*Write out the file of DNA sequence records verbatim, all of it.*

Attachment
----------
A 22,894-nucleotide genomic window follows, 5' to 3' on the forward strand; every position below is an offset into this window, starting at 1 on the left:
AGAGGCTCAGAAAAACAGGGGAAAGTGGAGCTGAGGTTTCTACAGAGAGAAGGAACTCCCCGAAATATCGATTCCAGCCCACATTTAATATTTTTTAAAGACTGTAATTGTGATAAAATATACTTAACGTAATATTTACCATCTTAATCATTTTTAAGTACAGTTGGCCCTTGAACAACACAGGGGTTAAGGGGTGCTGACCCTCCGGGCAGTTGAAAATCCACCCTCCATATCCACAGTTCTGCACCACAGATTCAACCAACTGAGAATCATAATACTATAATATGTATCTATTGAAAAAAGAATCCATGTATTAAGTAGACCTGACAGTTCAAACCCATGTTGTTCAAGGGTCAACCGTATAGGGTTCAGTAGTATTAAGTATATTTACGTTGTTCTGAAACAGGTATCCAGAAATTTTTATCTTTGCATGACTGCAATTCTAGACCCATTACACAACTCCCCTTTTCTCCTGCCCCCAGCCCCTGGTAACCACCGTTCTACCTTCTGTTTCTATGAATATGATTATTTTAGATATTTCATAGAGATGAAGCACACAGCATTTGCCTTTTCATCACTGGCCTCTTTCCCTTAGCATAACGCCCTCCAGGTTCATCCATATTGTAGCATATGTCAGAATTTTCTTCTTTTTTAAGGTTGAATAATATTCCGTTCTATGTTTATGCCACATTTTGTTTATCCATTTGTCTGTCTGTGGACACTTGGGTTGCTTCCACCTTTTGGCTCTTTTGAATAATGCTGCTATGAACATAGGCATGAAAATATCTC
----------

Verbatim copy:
A 22,894-nucleotide genomic window follows, 5' to 3' on the forward strand; every position below is an offset into this window, starting at 1 on the left:
AGAGGCTCAGAAAAACAGGGGAAAGTGGAGCTGAGGTTTCTACAGAGAGAAGGAACTCCCCGAAATATCGATTCCAGCCCACATTTAATATTTTTTAAAGACTGTAATTGTGATAAAATATACTTAACGTAATATTTACCATCTTAATCATTTTTAAGTACAGTTGGCCCTTGAACAACACAGGGGTTAAGGGGTGCTGACCCTCCGGGCAGTTGAAAATCCACCCTCCATATCCACAGTTCTGCACCACAGATTCAACCAACTGAGAATCATAATACTATAATATGTATCTATTGAAAAAAGAATCCATGTATTAAGTAGACCTGACAGTTCAAACCCATGTTGTTCAAGGGTCAACCGTATAGGGTTCAGTAGTATTAAGTATATTTACGTTGTTCTGAAACAGGTATCCAGAAATTTTTATCTTTGCATGACTGCAATTCTAGACCCATTACACAACTCCCCTTTTCTCCTGCCCCCAGCCCCTGGTAACCACCGTTCTACCTTCTGTTTCTATGAATATGATTATTTTAGATATTTCATAGAGATGAAGCACACAGCATTTGCCTTTTCATCACTGGCCTCTTTCCCTTAGCATAACGCCCTCCAGGTTCATCCATATTGTAGCATATGTCAGAATTTTCTTCTTTTTTAAGGTTGAATAATATTCCGTTCTATGTTTATGCCACATTTTGTTTATCCATTTGTCTGTCTGTGGACACTTGGGTTGCTTCCACCTTTTGGCTCTTTTGAATAATGCTGCTATGAACATAGGCATGAAAATATCTC